The World Health Organization listed Moderna’s coronavirus vaccine for emergency use on Friday, the fifth such designation since the pandemic began and another step towards global access.
WHO announced its experts found the Moderna vaccine to be 94.1 percent effective and recommended it for all ages 18 and above. Both the Moderna and Pfizer-BioNTech two-dose vaccines use the brand-new messenger RNA, or mRNA technology. Neither were made with the coronavirus itself, so no one could catch COVID-19 from them.
The emergency use listing helps expedite regulatory approval processes and enables international organizations to get to more places where COVID-19 vaccines are most needed by expanding the number of COVAX Facility vaccines eligible to be distributed among low-income and developing countries.
COVAX, co-led by WHO, Gavi, the Vaccine Alliance and the Coalition for Epidemic Preparedness Innovations, is part of the Access to Covid-19 Tools (ACT) Accelerator, a global collaboration among international organizations to provide coronavirus tests, medicines and vaccines worldwide.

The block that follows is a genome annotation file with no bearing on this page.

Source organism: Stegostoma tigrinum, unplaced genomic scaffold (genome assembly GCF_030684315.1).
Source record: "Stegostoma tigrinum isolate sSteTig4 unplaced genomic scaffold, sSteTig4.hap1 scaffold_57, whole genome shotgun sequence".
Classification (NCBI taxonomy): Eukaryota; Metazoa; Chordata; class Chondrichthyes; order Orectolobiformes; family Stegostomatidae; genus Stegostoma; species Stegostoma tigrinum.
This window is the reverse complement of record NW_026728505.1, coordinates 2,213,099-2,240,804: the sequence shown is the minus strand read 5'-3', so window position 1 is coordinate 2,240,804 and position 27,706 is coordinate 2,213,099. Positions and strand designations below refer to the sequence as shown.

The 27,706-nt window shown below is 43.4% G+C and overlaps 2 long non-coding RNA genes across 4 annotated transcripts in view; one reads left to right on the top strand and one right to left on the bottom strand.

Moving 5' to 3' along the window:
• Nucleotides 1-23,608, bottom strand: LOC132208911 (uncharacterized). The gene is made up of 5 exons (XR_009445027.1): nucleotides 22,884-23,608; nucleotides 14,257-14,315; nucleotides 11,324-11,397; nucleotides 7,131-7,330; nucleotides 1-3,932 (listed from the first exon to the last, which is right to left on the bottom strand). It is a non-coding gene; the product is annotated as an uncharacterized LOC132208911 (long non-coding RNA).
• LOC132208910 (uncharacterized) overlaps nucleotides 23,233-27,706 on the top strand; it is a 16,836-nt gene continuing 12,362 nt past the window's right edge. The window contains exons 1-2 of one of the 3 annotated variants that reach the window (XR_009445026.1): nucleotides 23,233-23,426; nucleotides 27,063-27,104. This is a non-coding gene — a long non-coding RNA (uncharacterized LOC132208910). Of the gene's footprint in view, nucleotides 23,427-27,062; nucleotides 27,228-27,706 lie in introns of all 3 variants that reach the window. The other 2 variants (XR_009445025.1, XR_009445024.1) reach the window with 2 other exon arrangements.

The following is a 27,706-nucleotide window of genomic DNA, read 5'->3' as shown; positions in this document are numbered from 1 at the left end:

Moderna’s CEO Stéphane Bancel said the company has been “actively participating” in discussions with officials from COVAX and other multilateral organizations to more broadly distribute its highly effective vaccine. The emergency use listing, he added, “is an incredible step forward as we continue our quest to ensure that people on every continent have access to our mRNA vaccine so that we can defeat the devastating COVID-19 pandemic.”
Pfizer-BioNTech’s Comirnaty® was the first coronavirus vaccine to gain WHO’s emergency use listing since the pandemic began. WHO later listed two more two-shot vaccines from AstraZeneca and another shot from Johnson & Johnson.
WHO said Moderna’s vaccine is meant to be stored at temperatures between -25 and -15 degrees Celsius, but that it may not always need ultra-cold chain storage because the multidose vials can be stored while refrigerated between 2 and 8 degrees C. for up to 30 days before the first dose is withdrawn. That could facilitate broader use of the vaccine in less-wealthy regions of the world where ultra-cold chain equipment is unavailable.